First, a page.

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Mobile Bay (CG-53)

1987-

The first ship named for the Battle of Mobile Bay, Ala., fought between Union and Confederate forces on 5 August 1864. For additional information please see The Battle of Mobile Bay.

(CG-53: displacement 9,600; length 567'; beam 55'; draft 33'; speed 30+ knots; complement 363; armament 2 5-inch, 2 Mk 41 Vertical Launch Systems (VLS) for BGM-109 Tomahawks, RIM-66 SM-2MR Standards, and RUM-139 VL-ASROC Antisubmarine Rockets, 8 RGM-84 Harpoon anti-ship missile canister launchers, 1 Mk 15 Close In Weapon System (CIWS), 4 .50 caliber machine guns, and 6 Mk 32 torpedo tubes, aircraft 2 Sikorsky SH-60B Light Airborne Multi-Purpose System (LAMPS) Mk III Seahawks; class Ticonderoga)

Mobile Bay (CG-53) was laid down on 5 June 1984 at Pascagoula, Miss., by Ingalls Shipbuilding Division, Litton Industries; launched on 22 August 1985; sponsored by Mrs. Jane M. Denton, wife of Rear Adm. Jeremiah A. Denton, Jr. (Ret.); and commissioned on 21 February 1987 at Mobile, Ala., Capt. F. Richard Whalen in command.

Mobile Bay (CG-53) 1987-
An aerial view of Mobile Bay around the time she was commissioned displays her sleek lines. (Mobile Bay (CG-53) Commissioning Book, Ships History, Naval History & Heritage Command)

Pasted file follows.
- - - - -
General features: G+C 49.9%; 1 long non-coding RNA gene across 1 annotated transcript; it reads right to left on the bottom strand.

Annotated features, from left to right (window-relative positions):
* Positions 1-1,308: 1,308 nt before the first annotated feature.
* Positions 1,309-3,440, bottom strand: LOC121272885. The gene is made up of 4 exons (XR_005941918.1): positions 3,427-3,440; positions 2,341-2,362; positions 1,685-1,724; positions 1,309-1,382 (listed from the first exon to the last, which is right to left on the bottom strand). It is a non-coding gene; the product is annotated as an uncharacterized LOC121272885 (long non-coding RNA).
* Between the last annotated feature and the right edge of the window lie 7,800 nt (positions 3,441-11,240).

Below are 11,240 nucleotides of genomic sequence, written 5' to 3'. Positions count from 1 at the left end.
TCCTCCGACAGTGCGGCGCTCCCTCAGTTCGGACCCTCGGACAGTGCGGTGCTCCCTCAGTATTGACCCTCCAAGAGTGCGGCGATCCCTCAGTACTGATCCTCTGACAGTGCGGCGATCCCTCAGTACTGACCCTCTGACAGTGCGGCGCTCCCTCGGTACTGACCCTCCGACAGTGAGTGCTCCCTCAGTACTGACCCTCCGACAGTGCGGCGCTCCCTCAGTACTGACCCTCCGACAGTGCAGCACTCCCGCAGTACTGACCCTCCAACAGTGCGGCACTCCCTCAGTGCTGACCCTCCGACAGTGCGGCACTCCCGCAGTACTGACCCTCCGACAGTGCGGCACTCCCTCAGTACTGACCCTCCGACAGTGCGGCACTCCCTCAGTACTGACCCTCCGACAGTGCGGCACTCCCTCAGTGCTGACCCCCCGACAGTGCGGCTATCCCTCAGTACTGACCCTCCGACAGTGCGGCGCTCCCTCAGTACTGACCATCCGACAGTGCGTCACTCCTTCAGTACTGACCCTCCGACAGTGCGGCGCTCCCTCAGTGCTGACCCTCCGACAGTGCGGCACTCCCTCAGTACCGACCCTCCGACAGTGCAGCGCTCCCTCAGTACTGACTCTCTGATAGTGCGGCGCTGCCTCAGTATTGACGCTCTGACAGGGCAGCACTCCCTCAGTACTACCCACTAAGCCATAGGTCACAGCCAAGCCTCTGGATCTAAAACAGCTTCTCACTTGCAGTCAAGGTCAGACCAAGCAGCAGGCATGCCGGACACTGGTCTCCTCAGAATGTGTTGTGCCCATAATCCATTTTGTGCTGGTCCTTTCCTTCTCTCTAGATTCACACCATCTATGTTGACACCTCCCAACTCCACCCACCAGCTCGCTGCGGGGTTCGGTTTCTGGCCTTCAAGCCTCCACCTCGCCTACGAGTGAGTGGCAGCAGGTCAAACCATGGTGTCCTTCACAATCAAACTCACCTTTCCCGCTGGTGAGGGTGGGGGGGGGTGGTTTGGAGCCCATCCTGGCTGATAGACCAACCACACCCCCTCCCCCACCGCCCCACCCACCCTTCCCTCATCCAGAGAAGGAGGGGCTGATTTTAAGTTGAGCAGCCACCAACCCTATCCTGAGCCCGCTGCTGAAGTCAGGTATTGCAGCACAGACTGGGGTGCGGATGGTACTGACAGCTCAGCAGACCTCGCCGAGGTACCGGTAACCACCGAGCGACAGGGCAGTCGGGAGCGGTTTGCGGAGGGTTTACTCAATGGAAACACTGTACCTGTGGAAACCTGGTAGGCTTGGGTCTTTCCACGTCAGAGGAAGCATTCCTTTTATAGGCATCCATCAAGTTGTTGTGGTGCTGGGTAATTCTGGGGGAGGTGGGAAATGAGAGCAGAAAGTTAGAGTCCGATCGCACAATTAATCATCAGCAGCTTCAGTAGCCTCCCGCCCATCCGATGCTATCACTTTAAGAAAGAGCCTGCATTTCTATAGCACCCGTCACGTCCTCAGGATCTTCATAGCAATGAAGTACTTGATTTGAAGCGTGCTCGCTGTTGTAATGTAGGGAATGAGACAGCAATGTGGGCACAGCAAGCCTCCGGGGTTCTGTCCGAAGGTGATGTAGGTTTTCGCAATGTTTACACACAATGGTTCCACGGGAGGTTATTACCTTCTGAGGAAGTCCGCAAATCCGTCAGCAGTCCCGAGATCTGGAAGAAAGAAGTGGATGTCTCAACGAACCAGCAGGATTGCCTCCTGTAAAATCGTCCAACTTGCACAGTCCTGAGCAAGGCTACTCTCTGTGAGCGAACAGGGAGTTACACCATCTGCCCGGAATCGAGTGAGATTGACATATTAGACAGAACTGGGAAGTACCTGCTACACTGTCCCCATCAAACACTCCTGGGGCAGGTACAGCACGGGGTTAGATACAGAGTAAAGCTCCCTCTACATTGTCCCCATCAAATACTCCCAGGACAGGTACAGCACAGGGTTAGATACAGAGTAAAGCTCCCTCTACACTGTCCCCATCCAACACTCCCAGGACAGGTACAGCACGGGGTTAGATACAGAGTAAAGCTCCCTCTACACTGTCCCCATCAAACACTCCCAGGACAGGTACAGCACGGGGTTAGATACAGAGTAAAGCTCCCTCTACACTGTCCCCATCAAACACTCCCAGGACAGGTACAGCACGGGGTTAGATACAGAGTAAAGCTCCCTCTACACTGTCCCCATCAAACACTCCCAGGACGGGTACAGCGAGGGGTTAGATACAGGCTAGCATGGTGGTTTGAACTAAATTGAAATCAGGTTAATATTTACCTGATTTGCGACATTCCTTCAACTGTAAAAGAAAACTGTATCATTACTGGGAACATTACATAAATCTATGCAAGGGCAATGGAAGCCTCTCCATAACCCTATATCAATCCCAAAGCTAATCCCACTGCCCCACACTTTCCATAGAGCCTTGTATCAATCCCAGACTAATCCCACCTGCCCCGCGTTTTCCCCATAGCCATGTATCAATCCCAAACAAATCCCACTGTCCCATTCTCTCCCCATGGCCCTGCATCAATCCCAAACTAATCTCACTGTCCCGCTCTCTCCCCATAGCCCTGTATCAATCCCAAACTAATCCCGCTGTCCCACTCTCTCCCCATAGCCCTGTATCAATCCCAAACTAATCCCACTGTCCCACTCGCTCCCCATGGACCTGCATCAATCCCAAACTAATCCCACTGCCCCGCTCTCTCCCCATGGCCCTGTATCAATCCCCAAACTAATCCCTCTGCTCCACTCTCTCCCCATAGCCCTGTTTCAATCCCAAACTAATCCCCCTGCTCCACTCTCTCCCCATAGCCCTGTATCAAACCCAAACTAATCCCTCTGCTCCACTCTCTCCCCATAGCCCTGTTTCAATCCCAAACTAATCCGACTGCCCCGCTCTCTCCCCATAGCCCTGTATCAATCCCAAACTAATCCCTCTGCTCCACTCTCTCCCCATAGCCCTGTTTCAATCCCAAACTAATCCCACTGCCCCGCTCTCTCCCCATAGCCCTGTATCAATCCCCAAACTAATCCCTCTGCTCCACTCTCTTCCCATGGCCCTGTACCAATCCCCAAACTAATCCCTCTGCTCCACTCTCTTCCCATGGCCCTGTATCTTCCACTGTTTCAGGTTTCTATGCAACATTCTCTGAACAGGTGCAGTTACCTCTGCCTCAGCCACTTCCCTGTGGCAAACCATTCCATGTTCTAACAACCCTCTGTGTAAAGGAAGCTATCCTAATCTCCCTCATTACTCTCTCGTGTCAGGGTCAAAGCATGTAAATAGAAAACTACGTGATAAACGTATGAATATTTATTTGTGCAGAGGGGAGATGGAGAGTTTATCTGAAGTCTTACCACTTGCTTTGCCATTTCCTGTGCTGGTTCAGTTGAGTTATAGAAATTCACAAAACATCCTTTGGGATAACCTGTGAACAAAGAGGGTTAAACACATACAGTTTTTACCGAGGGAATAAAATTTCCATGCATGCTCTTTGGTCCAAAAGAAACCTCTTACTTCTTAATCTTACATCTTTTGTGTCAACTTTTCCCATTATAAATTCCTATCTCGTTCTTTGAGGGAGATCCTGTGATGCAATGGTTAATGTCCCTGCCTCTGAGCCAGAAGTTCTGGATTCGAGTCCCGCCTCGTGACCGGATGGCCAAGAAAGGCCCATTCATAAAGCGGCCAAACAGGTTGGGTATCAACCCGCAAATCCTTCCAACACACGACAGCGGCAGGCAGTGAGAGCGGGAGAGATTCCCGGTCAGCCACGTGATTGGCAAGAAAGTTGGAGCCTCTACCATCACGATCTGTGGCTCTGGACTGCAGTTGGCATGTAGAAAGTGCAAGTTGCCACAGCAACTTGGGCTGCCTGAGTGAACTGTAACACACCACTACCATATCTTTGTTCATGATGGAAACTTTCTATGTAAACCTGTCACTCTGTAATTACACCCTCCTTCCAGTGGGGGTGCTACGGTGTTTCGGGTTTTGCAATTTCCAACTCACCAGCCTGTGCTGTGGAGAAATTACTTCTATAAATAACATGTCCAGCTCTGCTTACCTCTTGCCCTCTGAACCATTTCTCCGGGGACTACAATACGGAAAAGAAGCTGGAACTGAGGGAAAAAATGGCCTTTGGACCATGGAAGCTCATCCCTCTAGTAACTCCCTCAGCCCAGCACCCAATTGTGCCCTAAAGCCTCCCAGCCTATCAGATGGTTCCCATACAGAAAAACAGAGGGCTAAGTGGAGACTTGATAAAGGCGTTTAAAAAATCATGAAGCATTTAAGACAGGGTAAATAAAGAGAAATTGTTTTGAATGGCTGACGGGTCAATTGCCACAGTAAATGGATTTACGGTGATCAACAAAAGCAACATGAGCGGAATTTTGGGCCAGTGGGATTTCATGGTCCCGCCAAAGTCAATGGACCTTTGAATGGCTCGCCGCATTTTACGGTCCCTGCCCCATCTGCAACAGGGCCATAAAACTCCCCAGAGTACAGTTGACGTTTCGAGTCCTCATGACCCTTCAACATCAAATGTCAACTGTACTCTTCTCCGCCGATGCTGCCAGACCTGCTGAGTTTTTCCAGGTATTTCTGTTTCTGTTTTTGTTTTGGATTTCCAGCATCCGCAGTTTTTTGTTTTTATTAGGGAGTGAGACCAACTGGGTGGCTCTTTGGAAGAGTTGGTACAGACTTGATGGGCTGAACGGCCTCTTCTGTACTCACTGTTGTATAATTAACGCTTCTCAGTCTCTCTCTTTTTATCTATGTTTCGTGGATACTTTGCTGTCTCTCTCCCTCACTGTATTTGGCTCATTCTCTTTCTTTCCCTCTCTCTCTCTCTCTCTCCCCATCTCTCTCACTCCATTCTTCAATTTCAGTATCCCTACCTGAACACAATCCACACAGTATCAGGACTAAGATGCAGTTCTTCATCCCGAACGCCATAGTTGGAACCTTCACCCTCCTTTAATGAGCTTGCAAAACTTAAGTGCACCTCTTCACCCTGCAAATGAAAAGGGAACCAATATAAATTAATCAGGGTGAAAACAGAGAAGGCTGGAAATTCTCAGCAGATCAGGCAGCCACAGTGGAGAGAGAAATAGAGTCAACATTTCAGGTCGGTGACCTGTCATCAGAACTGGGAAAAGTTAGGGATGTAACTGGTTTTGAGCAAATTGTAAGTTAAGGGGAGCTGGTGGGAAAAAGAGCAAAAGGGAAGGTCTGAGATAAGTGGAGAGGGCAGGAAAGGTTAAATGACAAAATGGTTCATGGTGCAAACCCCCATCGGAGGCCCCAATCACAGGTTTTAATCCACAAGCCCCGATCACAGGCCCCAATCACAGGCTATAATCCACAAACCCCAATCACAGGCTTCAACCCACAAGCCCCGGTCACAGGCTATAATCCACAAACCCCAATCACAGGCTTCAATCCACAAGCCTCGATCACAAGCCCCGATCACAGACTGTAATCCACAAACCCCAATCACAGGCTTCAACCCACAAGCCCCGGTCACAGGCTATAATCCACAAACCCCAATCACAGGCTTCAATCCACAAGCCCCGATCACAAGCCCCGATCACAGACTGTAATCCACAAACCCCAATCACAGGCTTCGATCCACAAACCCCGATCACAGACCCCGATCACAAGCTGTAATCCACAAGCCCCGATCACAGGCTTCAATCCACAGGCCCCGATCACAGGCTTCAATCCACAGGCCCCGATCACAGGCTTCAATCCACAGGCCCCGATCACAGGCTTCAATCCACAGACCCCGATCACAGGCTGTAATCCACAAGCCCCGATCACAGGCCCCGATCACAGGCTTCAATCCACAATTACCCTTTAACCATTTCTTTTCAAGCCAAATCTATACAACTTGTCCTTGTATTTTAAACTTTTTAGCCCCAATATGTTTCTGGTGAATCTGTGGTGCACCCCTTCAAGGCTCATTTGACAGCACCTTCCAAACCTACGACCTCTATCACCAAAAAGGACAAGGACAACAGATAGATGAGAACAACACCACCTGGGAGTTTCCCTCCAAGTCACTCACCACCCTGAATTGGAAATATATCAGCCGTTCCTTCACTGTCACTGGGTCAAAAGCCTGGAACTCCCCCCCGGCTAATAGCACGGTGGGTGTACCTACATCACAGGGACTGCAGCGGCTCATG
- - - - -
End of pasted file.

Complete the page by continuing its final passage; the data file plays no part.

During the spring and summer of 1990, Mobile Bay became forward-deployed from her new home port of Yokosuka, Japan. Mobile Bay took part in Operations Desert Shield and Desert Storm in 1990-91. She met the New Year in January 1991 steaming with Battle Group Alpha in the Indian Ocean. She carried out repairs alongside destroyer tender Acadia (AD-42) anchored off the coast of Oman for four days, and as tensions rose she sailed in company with aircraft carrier Midway (CV-41) through the Strait of Hormuz on 11 January. The following morning, the cruiser assumed duties as the alternate anti-air warfare commander of Battle Force Zulu.

Detached from Midway on 15 January, she steamed northerly courses to a picket station in the Northern Arabian Gulf near Farsi Island. Guided missile cruisers Bunker Hill (CG-52), Mobile Bay, and Worden (CG-18) formed what they called an anti-air “cruiser line” across the northern gulf. Aircraft carrier Ranger (CV-61) rendezvoused with the battle group later that day. At 0130 on 17 January 1991, nine ships in the Mediterranean, Persian Gulf, and Red Sea fired the first of 122 BGM-109 Tomahawk cruise missiles at preprogrammed Iraqi targets. Those battles marked the first combat launch of the Tomahawks. Meanwhile, aircraft carriers America (CV-66), John F. Kennedy (CV-67), and Saratoga (CV-60) sailing in the Red Sea, Midway and Ranger in the Persian Gulf, and Theodore Roosevelt (CVN-71) en route to the Gulf, launched 228 combat sorties. Mobile Bay then (18-20 January) joined in the crescendo of bombardment and fired a total of 22 Tomahawks at Iraqi military targets through 20 January. Theodore Roosevelt reinforced the battle group on 19 January.